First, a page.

The Howling Wind, The Swerving Air. Haunted Machines 2015.

This essay was commissioned by Haunted Machines for their inaugural event, and traces the manifestation of the sociology of expectations through austromancy and wind-farms.

There is a long history of the wind being used for seeing and scrying. Austromancers look to the currents to predict what might come next; other forms of aeromancy tugs at what can be read from the clouds, from the thunder and from the lightning. What do the storms sound like? What does it mean to feel the petrichor against your teeth?

Divinations offer insight and sensemaking from the seemingly disjointed and chaotic (the breeze from the west is very strong); and in doing so, they proffer visions and expectations (which augers well for those who would do battle today). Visions offer up guidance about the pathways one might choose to go down and what might be at the end of them. Expectations are performative - they are the wishful enactments of a desired future, and they are inscribed into everything. As one cannot act without making assumptions about that act,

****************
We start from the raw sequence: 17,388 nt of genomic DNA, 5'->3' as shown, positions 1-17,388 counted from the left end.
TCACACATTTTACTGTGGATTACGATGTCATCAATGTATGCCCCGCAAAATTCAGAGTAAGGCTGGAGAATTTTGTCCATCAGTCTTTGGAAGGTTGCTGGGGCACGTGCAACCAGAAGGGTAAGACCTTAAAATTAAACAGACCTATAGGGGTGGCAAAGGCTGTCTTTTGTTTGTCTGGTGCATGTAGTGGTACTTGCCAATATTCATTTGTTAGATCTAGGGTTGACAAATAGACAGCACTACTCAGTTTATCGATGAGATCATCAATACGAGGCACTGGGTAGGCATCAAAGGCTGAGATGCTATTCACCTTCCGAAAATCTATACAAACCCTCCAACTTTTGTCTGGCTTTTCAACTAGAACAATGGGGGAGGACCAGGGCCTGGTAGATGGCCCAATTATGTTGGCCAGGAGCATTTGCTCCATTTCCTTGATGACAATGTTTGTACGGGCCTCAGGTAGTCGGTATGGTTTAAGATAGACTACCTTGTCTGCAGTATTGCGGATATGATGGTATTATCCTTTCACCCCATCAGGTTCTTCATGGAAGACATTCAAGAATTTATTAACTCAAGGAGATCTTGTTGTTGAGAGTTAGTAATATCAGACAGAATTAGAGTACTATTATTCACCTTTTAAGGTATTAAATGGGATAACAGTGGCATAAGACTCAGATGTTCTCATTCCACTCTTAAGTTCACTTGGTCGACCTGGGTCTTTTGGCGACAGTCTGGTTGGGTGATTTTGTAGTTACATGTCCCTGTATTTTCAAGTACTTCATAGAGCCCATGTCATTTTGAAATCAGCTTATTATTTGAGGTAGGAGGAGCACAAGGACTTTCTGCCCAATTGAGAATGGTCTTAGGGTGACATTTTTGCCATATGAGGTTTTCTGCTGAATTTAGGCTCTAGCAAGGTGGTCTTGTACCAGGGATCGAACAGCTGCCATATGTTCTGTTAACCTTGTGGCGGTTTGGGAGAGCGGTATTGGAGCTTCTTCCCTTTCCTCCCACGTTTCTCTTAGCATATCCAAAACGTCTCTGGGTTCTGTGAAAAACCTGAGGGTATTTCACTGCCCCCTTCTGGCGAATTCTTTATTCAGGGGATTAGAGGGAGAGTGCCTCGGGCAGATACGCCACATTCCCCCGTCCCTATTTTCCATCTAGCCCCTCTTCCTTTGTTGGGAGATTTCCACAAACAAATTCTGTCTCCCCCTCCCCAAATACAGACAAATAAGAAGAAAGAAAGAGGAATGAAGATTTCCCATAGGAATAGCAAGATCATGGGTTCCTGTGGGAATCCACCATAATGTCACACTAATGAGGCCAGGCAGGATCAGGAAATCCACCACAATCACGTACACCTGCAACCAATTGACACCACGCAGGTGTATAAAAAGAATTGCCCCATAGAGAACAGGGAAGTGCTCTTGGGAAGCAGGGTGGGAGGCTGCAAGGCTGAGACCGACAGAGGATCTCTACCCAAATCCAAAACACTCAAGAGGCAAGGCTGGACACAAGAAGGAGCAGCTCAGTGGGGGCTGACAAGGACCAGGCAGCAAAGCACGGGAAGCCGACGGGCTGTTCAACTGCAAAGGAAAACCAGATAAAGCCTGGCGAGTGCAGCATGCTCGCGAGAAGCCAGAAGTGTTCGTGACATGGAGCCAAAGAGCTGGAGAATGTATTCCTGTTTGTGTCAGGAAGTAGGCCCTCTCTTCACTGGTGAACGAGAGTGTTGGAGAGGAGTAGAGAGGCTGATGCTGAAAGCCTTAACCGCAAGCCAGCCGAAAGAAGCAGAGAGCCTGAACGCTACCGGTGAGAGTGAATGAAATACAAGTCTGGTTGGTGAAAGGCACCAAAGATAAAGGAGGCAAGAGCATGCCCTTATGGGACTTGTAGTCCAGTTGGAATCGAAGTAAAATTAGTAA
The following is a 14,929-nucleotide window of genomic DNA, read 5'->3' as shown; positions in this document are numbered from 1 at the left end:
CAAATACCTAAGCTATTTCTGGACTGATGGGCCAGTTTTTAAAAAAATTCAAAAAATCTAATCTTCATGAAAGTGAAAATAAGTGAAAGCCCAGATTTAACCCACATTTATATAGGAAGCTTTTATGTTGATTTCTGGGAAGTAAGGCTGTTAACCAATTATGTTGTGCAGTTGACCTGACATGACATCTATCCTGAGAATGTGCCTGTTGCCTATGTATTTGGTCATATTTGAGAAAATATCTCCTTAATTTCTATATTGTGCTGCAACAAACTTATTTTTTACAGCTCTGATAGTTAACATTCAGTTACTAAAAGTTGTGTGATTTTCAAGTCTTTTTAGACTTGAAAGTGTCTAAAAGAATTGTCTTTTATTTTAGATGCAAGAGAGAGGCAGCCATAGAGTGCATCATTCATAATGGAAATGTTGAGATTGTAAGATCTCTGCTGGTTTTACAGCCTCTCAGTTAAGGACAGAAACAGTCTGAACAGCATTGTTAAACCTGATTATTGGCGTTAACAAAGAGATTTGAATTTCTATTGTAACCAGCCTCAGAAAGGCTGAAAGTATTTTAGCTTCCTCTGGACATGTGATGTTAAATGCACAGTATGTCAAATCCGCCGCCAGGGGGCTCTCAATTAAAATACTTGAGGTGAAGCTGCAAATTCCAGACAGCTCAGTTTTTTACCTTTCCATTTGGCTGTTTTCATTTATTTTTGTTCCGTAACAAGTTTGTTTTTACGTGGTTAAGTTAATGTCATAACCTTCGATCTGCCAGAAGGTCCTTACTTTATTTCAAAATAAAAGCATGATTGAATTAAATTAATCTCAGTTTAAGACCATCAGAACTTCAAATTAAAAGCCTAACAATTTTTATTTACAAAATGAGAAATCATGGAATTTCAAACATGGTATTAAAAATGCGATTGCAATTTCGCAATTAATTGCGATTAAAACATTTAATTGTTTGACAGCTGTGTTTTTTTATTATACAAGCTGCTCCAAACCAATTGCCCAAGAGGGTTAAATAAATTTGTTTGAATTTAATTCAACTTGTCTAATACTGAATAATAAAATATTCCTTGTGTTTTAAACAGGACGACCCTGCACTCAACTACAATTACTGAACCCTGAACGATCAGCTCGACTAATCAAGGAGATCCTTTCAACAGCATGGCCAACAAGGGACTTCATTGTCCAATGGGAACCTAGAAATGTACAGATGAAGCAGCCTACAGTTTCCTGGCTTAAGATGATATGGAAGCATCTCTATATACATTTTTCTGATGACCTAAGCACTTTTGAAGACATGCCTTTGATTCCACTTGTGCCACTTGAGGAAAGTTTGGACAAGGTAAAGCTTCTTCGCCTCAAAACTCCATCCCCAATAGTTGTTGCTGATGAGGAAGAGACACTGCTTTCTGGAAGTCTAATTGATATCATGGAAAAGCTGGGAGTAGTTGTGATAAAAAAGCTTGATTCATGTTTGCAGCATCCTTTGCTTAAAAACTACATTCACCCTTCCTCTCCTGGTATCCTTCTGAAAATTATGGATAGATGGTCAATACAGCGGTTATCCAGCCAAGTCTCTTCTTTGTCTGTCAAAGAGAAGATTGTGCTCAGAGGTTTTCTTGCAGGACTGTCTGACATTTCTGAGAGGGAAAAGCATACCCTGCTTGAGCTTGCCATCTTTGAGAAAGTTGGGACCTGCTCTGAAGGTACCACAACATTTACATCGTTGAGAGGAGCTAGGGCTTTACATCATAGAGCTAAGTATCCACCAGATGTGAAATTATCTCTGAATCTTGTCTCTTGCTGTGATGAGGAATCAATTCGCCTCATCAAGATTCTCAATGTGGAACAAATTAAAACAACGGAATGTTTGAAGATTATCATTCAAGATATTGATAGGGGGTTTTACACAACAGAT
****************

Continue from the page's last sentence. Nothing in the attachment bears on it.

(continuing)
and what it means expectations influence attitudes and shape behaviours (so bring my horse and my axe to the gate). 

Cognitive, material, and social factors shape what we expect from technology and the shape of the technology itself - what visions are offered up, who endorses them, and the action they promote, driving and steering change.